New rules and guidelines are coming into effect to govern the use of antibiotics for animal agriculture, supported by farmers, veterinarians and the animal health community, as we do our part to ensure responsible use of antibiotics. Bottom line: making these changes is the right thing to do.
For example, the animal health community has agreed to eliminate the use of antibiotics important in human medicine for growth promotion purposes. The U.S. Food and Drug Administration (FDA) issued guidance to limit the use of these antibiotics only for the treatment, control and prevention of disease – not growth promotion. While some have suggested that FDA “guidance” isn’t strong enough, they may not understand that the U.S. animal health community is universally adopting this policy as part of a commitment to responsible use of antibiotics.
This voluntary adoption essentially results in a legal requirement. Here’s why: animal health companies have agreed to eliminate the label claim for growth promotion on antibiotics that are deemed important to human medicine. Removing this label claim makes it illegal for these products to be used for growth promotion. So, as of January 2017, it will be a violation of the Federal Food, Drug, and Cosmetic Act for any veterinarian to prescribe these antibiotics for growth promotion purposes.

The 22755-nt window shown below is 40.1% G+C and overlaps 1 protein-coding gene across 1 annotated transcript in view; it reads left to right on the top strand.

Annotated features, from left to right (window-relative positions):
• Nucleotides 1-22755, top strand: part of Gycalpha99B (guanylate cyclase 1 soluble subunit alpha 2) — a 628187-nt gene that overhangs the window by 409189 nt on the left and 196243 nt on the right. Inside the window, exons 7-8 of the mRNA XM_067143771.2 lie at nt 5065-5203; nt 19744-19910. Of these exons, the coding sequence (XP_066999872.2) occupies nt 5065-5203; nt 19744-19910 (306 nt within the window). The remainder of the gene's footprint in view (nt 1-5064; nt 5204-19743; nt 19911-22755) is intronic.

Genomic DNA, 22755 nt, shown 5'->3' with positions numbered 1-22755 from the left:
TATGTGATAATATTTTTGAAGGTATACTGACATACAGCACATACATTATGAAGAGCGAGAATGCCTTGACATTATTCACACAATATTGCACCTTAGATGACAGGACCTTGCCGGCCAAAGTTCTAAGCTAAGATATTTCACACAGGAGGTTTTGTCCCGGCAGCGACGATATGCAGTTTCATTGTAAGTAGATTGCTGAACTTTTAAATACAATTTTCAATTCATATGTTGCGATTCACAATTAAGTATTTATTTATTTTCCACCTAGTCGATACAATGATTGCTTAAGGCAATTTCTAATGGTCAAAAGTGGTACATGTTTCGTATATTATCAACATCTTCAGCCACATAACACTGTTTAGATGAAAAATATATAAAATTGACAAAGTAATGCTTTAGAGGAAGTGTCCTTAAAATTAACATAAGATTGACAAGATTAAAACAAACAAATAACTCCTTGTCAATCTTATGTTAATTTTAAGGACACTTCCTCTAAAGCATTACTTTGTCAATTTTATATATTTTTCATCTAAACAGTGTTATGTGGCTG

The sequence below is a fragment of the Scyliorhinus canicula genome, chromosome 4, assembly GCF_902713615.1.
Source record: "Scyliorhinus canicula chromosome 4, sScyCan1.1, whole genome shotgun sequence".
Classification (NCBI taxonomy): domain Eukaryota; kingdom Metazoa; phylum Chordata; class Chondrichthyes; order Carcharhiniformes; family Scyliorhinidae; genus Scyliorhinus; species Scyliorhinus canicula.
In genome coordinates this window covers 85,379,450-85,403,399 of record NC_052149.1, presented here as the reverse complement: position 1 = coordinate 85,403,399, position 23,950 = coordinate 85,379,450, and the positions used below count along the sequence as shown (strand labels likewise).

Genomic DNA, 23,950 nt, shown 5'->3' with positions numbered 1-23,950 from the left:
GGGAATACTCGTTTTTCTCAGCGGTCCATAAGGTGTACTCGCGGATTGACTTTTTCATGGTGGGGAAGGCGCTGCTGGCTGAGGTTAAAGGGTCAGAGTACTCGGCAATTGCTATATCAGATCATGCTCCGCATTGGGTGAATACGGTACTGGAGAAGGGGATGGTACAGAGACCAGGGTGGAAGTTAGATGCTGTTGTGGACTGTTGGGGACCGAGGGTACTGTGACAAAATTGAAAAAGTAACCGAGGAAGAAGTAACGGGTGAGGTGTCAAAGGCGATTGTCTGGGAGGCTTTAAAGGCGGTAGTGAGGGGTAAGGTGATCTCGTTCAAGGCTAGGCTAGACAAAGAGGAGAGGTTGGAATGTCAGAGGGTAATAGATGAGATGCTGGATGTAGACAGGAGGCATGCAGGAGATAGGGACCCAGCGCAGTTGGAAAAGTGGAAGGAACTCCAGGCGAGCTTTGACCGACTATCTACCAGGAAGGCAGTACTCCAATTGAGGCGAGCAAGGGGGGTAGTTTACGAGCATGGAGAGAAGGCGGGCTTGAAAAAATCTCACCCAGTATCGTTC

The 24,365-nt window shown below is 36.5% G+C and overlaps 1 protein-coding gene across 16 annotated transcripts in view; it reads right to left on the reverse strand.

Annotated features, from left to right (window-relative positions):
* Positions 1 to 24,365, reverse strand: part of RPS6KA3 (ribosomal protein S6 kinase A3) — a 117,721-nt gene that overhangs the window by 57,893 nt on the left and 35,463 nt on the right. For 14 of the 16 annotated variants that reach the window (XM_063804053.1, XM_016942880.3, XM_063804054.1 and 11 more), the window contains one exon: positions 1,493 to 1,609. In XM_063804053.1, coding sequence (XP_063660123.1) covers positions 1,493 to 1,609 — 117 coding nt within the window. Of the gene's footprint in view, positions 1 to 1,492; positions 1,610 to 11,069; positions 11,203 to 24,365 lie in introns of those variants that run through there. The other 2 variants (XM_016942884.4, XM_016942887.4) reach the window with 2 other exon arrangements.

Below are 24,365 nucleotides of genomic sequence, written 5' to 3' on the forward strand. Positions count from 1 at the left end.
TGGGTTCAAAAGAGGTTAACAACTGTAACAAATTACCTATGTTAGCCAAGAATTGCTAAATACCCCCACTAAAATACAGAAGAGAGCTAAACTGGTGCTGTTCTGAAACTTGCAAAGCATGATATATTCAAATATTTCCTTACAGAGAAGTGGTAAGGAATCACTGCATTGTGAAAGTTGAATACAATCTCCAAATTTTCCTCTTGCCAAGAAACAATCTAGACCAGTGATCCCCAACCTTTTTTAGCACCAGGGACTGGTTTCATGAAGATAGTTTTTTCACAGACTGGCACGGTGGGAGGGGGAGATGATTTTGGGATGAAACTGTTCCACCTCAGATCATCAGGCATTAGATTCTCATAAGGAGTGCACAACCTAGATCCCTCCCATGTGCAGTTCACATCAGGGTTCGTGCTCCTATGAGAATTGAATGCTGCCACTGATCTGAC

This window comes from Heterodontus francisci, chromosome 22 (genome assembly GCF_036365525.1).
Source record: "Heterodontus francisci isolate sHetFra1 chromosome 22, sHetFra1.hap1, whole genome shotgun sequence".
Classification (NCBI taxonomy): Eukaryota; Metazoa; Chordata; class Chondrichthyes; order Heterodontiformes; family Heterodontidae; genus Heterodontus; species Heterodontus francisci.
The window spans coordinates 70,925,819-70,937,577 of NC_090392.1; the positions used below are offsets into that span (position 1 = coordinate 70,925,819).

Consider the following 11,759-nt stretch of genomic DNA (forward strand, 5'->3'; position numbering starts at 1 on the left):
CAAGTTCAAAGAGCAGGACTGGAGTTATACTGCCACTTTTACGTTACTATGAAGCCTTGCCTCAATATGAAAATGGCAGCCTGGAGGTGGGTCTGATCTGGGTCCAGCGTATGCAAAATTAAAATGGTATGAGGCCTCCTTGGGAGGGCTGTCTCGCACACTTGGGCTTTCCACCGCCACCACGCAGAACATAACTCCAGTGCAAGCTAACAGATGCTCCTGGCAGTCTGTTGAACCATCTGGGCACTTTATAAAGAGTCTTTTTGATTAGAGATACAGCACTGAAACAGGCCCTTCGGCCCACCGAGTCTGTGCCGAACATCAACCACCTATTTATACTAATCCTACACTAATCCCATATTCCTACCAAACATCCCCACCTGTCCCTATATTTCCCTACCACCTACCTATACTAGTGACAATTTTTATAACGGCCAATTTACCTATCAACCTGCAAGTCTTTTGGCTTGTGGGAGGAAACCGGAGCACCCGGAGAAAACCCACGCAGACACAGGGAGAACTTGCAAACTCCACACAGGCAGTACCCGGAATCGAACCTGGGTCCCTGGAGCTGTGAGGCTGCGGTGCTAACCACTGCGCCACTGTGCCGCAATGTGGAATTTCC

Another upcoming change is a requirement for stricter veterinarian oversight. A Veterinary Feed Directive (VFD), which is essentially a prescription from a veterinarian, will be required by January 2017 when treating animals with antibiotics (via livestock and poultry feed) that are important in human medicine. These same types of medications added to water will require a veterinary prescription. The VFD is another important part of the strategy to ensure responsible use of antibiotics.
Veterinarians play an important role in animal and human health. In fact, we take an oath to protect animal health and welfare, prevent animal suffering and promote public health. This is an oath I take as seriously today as when I first swore to uphold it more than 20 years ago.
I’m proud of the collaboration of farmers, veterinarians and the animal health community with FDA, the Centers for Disease Control (CDC) and the U.S. Department of Agriculture. This type of cooperation is critical as we work to address antibiotic resistance.
In the spirit of increased collaboration and transparency, I would be happy to answer any questions about these new standards, animal antibiotics or other animal health concerns you may have. You may email me at AskDrDorman@pahc.com or call me at 1-844-288-3623.